Study abroad in United Kingdom /Universities in United Kingdom
UK and its capitals
The UK is made up of Great Britain
England, Wales and Scotland - and Northern Ireland.
Their capitals are:
London in England
Edinburgh in Scotland
Cardiff in Wales
Belfast in Northern Ireland
Population: UK 60.6 million. In England the population is 50,762.900. In Wales 2,965,000, Scotland 5,116,900 and Northern Ireland 1,741,600.
Britain's 2 official languages are English and Welsh, English being the most widely spoken. Gaelic is also spoken in some parts of Scotland.
Most people are Christian, although other religions, including Buddhism, Hinduism, Judaism, Islam and Sikhism, are freely practised. About 23% of people in Britain follow no particular religion.
You must be able to show that you have been accepted on a course of study at an educational establishment that is on the UK's Department for Education and Skills (DfES) Register of Education and Training Providers. Contact details are under 'More advice and information' at the end of this guidance, or you can search the register on the DfES website at: www.dfes.gov.uk/providersregister
You must be able to show that you are going to follow:
a recognised full-time degree course, or
a course run during the week involving at least 15 hours of organised daytime study each week, or
a full-time course at an independent fee-paying school
You must also:
be able to pay for your course and support yourself and any dependants, and live in the UK without working or needing any help from public funds, and intend to leave the UK when you complete your studies.
If you are a degree student and you successfully complete your studies, you may be able to take work permit employment if you meet the requirements. You can get more information about work permits in our Work permit holders (INF 13) guidance note.
If you graduate in an approved science or engineering subject you can apply to stay in the UK, to look for or to take work, for an additional year after your degree course finishes without getting a work permit. For more information, please see the Permit free employment (INF 14) guidance note.
Under the ‘Fresh Talent: Working in Scotland’ scheme, if you successfully complete a degree level course or above, and it was awarded by a Scottish institution, you may be able to apply to live and work in Scotland for up to two years after achieving your qualification.
Living in UK
The economy of UK ranks 5th having a GDP of over 2.3 trillion euros. The cost of living depends upon a person's lifestyle and location. The countrty-side areas can be a cheap and affordable while major cities are a bit expensive.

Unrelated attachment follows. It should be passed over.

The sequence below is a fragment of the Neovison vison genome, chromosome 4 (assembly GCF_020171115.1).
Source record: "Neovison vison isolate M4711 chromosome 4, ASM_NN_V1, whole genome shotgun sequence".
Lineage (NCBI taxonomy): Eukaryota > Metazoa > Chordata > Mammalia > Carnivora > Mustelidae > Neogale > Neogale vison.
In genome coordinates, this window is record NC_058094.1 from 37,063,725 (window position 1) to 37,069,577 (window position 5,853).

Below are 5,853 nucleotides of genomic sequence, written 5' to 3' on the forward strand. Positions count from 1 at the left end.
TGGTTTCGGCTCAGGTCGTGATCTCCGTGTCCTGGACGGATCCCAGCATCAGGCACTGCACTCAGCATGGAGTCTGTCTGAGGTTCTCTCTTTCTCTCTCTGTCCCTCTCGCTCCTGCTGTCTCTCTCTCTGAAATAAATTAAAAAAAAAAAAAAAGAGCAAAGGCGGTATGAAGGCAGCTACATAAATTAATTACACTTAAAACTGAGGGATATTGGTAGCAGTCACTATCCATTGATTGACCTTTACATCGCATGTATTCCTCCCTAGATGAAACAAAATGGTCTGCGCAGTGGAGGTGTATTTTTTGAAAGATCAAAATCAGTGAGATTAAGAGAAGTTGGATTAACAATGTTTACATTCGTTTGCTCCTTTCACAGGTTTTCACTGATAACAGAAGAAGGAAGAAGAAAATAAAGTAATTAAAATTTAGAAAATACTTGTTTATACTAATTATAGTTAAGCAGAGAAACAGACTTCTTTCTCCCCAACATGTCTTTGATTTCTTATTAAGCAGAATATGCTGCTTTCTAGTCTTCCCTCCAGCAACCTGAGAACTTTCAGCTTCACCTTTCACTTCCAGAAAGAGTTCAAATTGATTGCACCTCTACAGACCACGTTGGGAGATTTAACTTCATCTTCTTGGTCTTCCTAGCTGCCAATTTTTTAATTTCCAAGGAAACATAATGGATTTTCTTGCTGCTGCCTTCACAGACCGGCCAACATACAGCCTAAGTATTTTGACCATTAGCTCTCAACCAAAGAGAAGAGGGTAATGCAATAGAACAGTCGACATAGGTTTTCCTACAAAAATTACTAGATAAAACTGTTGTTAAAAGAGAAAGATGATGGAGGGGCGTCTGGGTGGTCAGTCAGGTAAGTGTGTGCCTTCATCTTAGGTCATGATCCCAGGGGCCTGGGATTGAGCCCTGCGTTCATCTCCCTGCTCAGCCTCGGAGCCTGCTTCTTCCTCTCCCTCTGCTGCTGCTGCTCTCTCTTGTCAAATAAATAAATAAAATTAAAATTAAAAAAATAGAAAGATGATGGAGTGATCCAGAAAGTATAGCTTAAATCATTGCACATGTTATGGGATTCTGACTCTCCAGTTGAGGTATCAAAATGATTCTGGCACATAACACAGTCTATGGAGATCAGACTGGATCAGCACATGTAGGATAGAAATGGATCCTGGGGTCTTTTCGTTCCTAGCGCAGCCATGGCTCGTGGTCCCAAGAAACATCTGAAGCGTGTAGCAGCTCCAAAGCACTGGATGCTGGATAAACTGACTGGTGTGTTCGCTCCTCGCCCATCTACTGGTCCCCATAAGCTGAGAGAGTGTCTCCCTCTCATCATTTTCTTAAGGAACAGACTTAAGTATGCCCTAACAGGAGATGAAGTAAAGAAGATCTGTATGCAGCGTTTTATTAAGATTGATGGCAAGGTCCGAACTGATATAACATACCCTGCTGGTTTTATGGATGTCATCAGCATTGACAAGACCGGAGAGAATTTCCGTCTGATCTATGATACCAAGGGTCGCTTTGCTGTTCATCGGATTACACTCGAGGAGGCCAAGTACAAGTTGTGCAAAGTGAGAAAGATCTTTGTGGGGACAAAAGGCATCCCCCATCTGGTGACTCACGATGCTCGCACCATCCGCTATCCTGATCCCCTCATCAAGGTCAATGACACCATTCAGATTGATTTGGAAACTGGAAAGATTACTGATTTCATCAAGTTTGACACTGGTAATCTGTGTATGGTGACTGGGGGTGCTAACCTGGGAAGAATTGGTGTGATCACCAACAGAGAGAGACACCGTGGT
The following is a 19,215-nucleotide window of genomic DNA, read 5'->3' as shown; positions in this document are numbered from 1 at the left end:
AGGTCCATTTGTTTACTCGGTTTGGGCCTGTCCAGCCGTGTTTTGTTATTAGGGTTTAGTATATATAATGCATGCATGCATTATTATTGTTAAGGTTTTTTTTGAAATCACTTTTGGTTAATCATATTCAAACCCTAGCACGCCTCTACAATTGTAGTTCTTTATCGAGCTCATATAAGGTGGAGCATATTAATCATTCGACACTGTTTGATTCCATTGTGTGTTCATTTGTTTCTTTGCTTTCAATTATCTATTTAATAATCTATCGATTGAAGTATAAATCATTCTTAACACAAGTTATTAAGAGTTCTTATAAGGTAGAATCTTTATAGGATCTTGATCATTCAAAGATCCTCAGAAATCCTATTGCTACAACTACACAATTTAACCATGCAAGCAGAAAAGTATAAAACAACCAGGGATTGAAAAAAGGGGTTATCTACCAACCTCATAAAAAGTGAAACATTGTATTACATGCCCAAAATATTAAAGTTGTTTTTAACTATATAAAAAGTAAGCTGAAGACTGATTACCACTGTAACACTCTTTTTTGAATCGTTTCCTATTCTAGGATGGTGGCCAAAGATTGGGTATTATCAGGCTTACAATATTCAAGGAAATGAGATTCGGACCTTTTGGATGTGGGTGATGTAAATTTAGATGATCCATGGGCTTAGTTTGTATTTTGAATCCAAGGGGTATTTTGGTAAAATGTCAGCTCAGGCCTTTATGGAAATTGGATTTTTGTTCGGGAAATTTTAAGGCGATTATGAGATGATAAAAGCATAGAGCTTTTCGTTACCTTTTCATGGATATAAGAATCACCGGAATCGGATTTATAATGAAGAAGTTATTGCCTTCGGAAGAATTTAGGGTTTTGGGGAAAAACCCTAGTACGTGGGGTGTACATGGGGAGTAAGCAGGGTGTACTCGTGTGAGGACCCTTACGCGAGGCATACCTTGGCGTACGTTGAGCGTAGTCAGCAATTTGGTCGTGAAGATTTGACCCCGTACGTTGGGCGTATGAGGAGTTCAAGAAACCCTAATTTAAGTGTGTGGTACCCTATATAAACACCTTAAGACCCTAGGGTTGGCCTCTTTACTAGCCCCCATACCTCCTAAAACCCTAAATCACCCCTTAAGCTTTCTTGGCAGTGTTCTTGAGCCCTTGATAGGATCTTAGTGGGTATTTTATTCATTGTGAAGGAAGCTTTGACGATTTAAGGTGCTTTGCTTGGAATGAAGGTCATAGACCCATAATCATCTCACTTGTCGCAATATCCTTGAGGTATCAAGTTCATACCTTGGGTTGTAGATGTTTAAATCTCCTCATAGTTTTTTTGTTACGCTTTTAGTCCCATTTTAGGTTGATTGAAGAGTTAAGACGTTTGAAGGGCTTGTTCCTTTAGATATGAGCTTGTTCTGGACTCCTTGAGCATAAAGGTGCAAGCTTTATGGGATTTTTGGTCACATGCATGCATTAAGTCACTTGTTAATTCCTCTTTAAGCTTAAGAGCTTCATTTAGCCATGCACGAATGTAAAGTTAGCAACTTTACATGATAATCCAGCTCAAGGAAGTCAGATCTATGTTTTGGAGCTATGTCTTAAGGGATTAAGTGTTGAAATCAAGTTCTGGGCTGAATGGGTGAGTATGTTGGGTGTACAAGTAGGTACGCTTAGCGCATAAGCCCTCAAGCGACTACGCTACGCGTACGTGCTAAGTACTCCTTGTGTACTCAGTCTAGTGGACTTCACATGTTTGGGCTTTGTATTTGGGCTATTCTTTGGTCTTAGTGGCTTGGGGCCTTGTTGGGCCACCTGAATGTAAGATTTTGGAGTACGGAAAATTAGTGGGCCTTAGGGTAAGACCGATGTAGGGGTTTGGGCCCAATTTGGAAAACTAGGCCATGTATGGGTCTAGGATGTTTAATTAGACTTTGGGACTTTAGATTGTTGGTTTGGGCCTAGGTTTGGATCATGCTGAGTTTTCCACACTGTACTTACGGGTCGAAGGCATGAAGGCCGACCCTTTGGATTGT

Foods and drinks
As compared to other European countries, UK is expensive in respect to food and drinks. On an average, an individual spends 200-350 euros every month on food. Supermarkets are cheap. Delis and community markets may offer lower prices on the cost of quality.
Fruits and vegetables like sauerkraut, asparagus, apples, oranges, pears, herbs and spices are found in shops at high rates. Regularly consumed meat products include pork, beef, lamb, venison, chicken, goose and duck. Imported sea food is expensive. Fish costs 40-80 euros.
Wine is mainly imported from Germany, Italy and France. Prices vary depending upon the quality of wine.
Some of the popular supermarkets in UK include Tesco, Waitrose, Sainsburys and ASDA. They provide home delivery in certain areas, so online shopping can be done easily.
The housing cost has been constantly increasing. A one bedroom apartment costs 200-300 euros per month. Big houses having swimming pools and other amenities can cost 2000 euros per month. Suburban houses can cost 500-1500 euros monthly. Cheap apartments with little amenities can be found in the range of 80-150 euros monthly.
Clothing and accessories
The clothing and accessories are quite expensive compared to ohter parts of the world. The branded items are quite expensive and so are the excellent products found in the local markets which are being manufactured from generations.
UK being an advanced country has good quality communication services, i.e. internet, telephone, cellular phone service etc. The internet access costs around 15 euros per month.
Transportation system of buses and trains is very efficient. Taxis are also used while some expatriates prefer having personal vehicle although it is expensive due to gas.
Most of the electronic items are imported from Japan and are quite expensive. Cars are also expensive as compared to other countries.
Only citizens can own property in UK. Only those expatriates that have UK citizenship or have legal right through marriage etc. can own land.
Average weekly grocery bill (including food, basic laundry and toiletry items for 2 people): £60
Average pub meal : £6 - £10
Average restaurant meal : £12 - £20
Pint of beer : £2.50 - £3
Average bottle of wine : £10
Average meal for two in mid-priced restaurant : £40
University of Sunderland
Fees at the University of Sunderland for undergraduate students starting university in 2009/10 will be £3,225 per year for all courses, including Foundation Degrees.
Prior to 2006, fees had to be paid while you were studying. Now every eligible UK and EU student will has the option of taking out a student loan to cover tuition fees.
New EU students will pay the same fees as home students and will be eligible to apply for the Fee Loan. Some EU students who have been resident in the UK for more than 3 years are eligible for Maintenance Loans and Maintenance Grants.
EU students may also be eligible for University Bursaries and Scholarships. For more information about Financial Support for EU students go to the Student Finance website www.direct.gov.uk
Leeds has just been voted as one of the top three places to shop in the UK by numerous independent surveys, and offers a huge range of shops and stores to suit all tastes. The Lonely Planet guide recently called it 'the Knightsbridge of the North.'